[Tue Aug 16 22:57:57 2022] index.cgi: CGI::param called in list context from /home/kevin/sites/csua.com/PRODUCTION/index.cgi line 78, this can lead to vulnerabilities. See the warning in "Fetching the value or values of a single named parameter" at /usr/share/perl5/CGI.pm line 415. Entry 52964 (Berkeley CSUA MOTD)
Berkeley CSUA MOTD:Entry 52964
Berkeley CSUA MOTD
2022/08/16 [General] UID:1000 Activity:popular

2009/5/7-14 [Industry/Jobs] UID:52964 Activity:low
5/7     had 3 interviews (over 2 days) that all went well but didn't
        get an offer. I've heard its totally normal and acceptable to
        ask for feedback and/or "what went wrong" or "why didn't I
        get an offer". Is that really true? How should I approach this?
        ask one of the tech people I spoke to? or the recruiter (who
        seems generally unknowledgeable but maybe in a better position
        to get feedback from everyone i spoke to)? thx
        \_ May I ask which companies?
           \_ this was all at one company. its a web agency. I live in nyc.
        \_ Asking why you didn't get the job doesn't hurt.  What are they going
           to do, not hire you?
           \_ GOOG just likes screwing with you
           \_ well, I'm hoping to freelance there in lieu or a fulltime job.
        \_ You can ask, but you're unlikely to get more than a stock
           response, ("We appreciated your skills and experience, but we
           had another candidate who was a better fit.")  -tom
           \_ Yup.  When I was interviewing people, we rejected a lot who were
              completely unqualified, and a few who had other issues (unable to
              form a coherent sentence, etc.); the rest were fine, and we tried
              to pick the best one.  If you think the interviews went well, you
              were probably in the third category, and so they really won't
              be able to tell you more than "you were fine, there was someone
           \_ This is true, most places are concerned about liability issues.
        \_ I interviewed some intern candidates a few months ago and the
           college gave me an eval form to fill out for each candidate, asking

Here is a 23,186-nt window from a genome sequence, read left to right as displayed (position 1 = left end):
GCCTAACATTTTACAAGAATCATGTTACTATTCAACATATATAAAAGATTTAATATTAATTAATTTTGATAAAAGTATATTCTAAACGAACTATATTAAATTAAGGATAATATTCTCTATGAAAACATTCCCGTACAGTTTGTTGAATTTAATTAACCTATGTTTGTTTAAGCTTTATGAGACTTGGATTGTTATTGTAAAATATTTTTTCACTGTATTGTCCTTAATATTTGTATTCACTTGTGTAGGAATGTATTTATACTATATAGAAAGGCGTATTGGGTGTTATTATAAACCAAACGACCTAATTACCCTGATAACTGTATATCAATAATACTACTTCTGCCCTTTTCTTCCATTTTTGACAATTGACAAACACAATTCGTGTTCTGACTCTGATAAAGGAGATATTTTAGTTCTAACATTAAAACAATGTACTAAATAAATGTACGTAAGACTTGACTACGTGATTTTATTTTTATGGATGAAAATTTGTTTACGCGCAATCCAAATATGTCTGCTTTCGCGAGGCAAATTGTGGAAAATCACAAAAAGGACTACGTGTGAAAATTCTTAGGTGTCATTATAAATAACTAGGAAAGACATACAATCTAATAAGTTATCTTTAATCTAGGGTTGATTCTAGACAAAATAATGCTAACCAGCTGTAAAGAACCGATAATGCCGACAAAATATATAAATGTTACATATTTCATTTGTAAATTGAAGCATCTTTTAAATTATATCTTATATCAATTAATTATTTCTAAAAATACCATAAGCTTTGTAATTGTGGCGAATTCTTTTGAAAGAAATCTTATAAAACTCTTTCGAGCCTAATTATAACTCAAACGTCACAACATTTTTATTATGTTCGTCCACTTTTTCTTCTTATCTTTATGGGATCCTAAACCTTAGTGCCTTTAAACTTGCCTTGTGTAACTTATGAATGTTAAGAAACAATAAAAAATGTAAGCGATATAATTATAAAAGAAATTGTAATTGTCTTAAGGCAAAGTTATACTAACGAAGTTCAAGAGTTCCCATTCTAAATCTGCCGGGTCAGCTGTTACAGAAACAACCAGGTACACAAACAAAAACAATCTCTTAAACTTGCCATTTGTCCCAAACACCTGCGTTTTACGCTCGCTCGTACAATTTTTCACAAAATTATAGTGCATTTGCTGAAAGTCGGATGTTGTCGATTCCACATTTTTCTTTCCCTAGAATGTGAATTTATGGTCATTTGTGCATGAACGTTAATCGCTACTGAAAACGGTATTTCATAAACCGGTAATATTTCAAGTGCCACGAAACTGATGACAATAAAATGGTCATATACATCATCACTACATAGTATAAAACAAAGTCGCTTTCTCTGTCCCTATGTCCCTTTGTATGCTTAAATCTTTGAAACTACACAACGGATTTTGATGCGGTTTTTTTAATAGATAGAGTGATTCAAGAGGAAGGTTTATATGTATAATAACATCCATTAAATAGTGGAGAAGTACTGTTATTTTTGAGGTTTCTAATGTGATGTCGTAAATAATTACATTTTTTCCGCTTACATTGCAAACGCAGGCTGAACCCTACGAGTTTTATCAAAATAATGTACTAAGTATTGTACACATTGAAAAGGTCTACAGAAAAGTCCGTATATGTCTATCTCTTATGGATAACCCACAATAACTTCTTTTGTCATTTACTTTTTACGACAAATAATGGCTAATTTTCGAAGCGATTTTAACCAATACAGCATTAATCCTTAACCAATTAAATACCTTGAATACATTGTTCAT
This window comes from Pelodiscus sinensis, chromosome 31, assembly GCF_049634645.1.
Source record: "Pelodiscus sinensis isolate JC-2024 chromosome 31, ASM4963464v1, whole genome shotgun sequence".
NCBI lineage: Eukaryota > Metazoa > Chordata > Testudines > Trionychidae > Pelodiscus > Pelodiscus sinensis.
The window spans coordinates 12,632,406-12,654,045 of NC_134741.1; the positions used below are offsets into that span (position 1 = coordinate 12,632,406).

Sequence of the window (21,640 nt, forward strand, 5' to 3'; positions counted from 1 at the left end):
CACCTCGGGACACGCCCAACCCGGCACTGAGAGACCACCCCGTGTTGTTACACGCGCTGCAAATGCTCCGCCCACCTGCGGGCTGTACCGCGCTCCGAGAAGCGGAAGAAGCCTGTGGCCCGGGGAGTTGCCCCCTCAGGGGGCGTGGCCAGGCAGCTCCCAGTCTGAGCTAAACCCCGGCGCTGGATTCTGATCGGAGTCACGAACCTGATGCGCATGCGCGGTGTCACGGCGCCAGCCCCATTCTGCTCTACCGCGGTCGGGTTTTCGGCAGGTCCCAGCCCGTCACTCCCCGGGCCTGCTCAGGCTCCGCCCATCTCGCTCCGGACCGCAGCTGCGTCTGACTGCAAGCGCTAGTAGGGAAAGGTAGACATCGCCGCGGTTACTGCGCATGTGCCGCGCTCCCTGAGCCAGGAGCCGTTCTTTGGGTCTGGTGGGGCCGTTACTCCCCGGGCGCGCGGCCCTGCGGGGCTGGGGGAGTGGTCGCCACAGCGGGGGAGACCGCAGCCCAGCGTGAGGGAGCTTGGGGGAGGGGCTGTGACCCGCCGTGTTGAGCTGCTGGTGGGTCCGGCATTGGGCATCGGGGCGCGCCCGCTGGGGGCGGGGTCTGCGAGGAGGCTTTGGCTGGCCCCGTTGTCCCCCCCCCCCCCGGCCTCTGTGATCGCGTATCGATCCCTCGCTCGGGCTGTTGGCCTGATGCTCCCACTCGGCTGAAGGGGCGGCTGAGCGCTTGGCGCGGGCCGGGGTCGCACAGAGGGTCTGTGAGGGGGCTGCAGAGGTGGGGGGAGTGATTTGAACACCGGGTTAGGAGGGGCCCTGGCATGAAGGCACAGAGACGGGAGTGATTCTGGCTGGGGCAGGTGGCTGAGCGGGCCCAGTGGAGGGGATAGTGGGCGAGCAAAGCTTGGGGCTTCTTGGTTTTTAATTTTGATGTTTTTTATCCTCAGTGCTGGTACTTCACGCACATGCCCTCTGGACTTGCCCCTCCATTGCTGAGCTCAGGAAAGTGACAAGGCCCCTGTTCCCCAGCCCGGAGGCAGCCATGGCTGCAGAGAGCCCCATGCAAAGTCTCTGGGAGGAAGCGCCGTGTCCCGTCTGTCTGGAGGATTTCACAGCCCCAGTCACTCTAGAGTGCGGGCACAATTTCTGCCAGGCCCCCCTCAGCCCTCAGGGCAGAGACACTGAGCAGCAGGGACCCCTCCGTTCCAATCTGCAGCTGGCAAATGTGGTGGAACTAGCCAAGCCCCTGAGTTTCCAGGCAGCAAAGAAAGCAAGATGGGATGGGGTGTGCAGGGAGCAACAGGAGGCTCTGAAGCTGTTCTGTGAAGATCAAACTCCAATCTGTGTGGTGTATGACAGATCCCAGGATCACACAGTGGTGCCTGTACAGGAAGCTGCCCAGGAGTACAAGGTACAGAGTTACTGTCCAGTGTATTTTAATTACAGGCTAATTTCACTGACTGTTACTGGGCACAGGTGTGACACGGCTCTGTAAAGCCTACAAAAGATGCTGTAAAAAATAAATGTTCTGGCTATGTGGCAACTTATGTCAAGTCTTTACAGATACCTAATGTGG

me to grade them (A,B,C,D,F) on 5-6 topics and had a spot for
           feedback. I gave feedback (e.g. "didn't answer questions clearly",
           "best answer to question X", "didn't seem knowledgable or interested
           in the job", "good grasp of industry issues"). I wish this was more
        \_ I interviewed at this startup where a buddy of mine worked at.
           I kicked ass on the technical interview. I knew the CEO and we
           used to work together when he was a director at our old company.
           Everyone seemed to liked me, and I thought I was going to get
           an offer. The CEO called and said he was sorry but they don't
           have funding for another engineer at the time. I asked my buddy
           and the real answer was everyone liked me EXCEPT this one PhD
           tech lead dude who just didn't like me (he had communications
           problems, or that I was not good enough to get through his
           communications gap). Personally, I thought he was just too smart
           for everyone else.  That's it. All it takes is one person who
           REALLY doesn't want to work with you on a daily basis, period.
           \_ Seems unfair, but almost reasonable.  If the team is small and
              the dude you are going to work with 30 hours a week can't stand
              you, he shouldn't hire you.
              \_ I know, life is not fair, but I really didn't want to work
                 with him 70 hours a week anyways. P.S. what startup compnay
                 allows people to work 30 hours a week?         -pp
                \_ I made up an arbitrary amount of hours you would be working
                   directly with the dude who hates you.
2022/08/16 [General] UID:1000 Activity:popular

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2012/6/2-7/20 [Industry/Jobs] UID:54408 Activity:nil
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